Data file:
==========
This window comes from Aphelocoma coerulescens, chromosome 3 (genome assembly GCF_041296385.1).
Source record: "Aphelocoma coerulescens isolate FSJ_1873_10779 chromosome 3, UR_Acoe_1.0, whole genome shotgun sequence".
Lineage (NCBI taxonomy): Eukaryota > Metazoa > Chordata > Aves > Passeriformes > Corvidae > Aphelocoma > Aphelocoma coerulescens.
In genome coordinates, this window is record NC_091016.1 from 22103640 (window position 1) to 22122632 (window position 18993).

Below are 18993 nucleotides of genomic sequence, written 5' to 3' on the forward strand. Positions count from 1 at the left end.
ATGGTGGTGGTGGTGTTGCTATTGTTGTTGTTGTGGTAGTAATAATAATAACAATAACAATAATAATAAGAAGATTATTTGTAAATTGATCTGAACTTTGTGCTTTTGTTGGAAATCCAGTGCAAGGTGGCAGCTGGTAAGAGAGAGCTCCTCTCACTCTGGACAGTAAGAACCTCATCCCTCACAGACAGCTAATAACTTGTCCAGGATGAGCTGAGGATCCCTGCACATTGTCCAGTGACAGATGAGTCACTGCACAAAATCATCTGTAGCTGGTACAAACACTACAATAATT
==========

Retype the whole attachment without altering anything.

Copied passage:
This window comes from Aphelocoma coerulescens, chromosome 3 (genome assembly GCF_041296385.1).
Source record: "Aphelocoma coerulescens isolate FSJ_1873_10779 chromosome 3, UR_Acoe_1.0, whole genome shotgun sequence".
Lineage (NCBI taxonomy): Eukaryota > Metazoa > Chordata > Aves > Passeriformes > Corvidae > Aphelocoma > Aphelocoma coerulescens.
In genome coordinates, this window is record NC_091016.1 from 22103640 (window position 1) to 22122632 (window position 18993).

Below are 18993 nucleotides of genomic sequence, written 5' to 3' on the forward strand. Positions count from 1 at the left end.
ATGGTGGTGGTGGTGTTGCTATTGTTGTTGTTGTGGTAGTAATAATAATAACAATAACAATAATAATAAGAAGATTATTTGTAAATTGATCTGAACTTTGTGCTTTTGTTGGAAATCCAGTGCAAGGTGGCAGCTGGTAAGAGAGAGCTCCTCTCACTCTGGACAGTAAGAACCTCATCCCTCACAGACAGCTAATAACTTGTCCAGGATGAGCTGAGGATCCCTGCACATTGTCCAGTGACAGATGAGTCACTGCACAAAATCATCTGTAGCTGGTACAAACACTACAATAATT